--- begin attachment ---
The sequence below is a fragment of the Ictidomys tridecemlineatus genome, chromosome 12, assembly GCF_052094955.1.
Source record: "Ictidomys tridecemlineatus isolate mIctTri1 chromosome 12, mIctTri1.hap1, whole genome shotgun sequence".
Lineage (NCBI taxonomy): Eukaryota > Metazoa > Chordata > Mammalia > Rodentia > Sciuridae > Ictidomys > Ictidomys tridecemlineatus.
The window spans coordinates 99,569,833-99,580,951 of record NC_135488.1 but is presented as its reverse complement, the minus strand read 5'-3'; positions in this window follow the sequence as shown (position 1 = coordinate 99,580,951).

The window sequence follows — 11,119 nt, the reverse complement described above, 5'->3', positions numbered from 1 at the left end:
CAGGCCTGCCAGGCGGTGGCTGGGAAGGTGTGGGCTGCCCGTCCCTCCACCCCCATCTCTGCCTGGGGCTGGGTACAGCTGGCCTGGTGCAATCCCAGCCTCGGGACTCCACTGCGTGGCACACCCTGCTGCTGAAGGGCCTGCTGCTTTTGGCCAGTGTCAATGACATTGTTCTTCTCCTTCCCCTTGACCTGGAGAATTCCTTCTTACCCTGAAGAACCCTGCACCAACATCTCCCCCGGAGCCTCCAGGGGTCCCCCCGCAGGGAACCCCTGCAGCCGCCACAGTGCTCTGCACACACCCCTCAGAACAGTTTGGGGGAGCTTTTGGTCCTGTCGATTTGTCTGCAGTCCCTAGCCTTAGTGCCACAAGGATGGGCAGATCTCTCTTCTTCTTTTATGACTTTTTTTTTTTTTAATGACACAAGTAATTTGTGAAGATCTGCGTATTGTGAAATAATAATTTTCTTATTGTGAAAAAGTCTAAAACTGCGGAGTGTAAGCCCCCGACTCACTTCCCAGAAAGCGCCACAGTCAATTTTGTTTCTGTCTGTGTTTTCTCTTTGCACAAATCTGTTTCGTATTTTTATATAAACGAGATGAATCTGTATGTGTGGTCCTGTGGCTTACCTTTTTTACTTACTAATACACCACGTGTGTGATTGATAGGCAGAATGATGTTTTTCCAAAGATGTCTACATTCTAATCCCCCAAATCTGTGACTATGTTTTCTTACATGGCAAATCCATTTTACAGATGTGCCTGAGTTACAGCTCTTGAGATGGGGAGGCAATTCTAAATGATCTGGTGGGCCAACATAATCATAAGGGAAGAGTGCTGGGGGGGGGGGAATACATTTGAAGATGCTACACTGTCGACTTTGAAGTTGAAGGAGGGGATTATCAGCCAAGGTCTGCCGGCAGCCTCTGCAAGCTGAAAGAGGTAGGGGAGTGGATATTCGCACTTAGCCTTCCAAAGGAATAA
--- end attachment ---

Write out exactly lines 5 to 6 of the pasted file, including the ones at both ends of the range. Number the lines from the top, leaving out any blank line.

The window sequence follows — 11,119 nt, the reverse complement described above, 5'->3', positions numbered from 1 at the left end:
CAGGCCTGCCAGGCGGTGGCTGGGAAGGTGTGGGCTGCCCGTCCCTCCACCCCCATCTCTGCCTGGGGCTGGGTACAGCTGGCCTGGTGCAATCCCAGCCTCGGGACTCCACTGCGTGGCACACCCTGCTGCTGAAGGGCCTGCTGCTTTTGGCCAGTGTCAATGACATTGTTCTTCTCCTTCCCCTTGACCTGGAGAATTCCTTCTTACCCTGAAGAACCCTGCACCAACATCTCCCCCGGAGCCTCCAGGGGTCCCCCCGCAGGGAACCCCTGCAGCCGCCACAGTGCTCTGCACACACCCCTCAGAACAGTTTGGGGGAGCTTTTGGTCCTGTCGATTTGTCTGCAGTCCCTAGCCTTAGTGCCACAAGGATGGGCAGATCTCTCTTCTTCTTTTATGACTTTTTTTTTTTTTAATGACACAAGTAATTTGTGAAGATCTGCGTATTGTGAAATAATAATTTTCTTATTGTGAAAAAGTCTAAAACTGCGGAGTGTAAGCCCCCGACTCACTTCCCAGAAAGCGCCACAGTCAATTTTGTTTCTGTCTGTGTTTTCTCTTTGCACAAATCTGTTTCGTATTTTTATATAAACGAGATGAATCTGTATGTGTGGTCCTGTGGCTTACCTTTTTTACTTACTAATACACCACGTGTGTGATTGATAGGCAGAATGATGTTTTTCCAAAGATGTCTACATTCTAATCCCCCAAATCTGTGACTATGTTTTCTTACATGGCAAATCCATTTTACAGATGTGCCTGAGTTACAGCTCTTGAGATGGGGAGGCAATTCTAAATGATCTGGTGGGCCAACATAATCATAAGGGAAGAGTGCTGGGGGGGGGGGAATACATTTGAAGATGCTACACTGTCGACTTTGAAGTTGAAGGAGGGGATTATCAGCCAAGGTCTGCCGGCAGCCTCTGCAAGCTGAAAGAGGTAGGGGAGTGGATATTCGCACTTAGCCTTCCAAAGGAATAA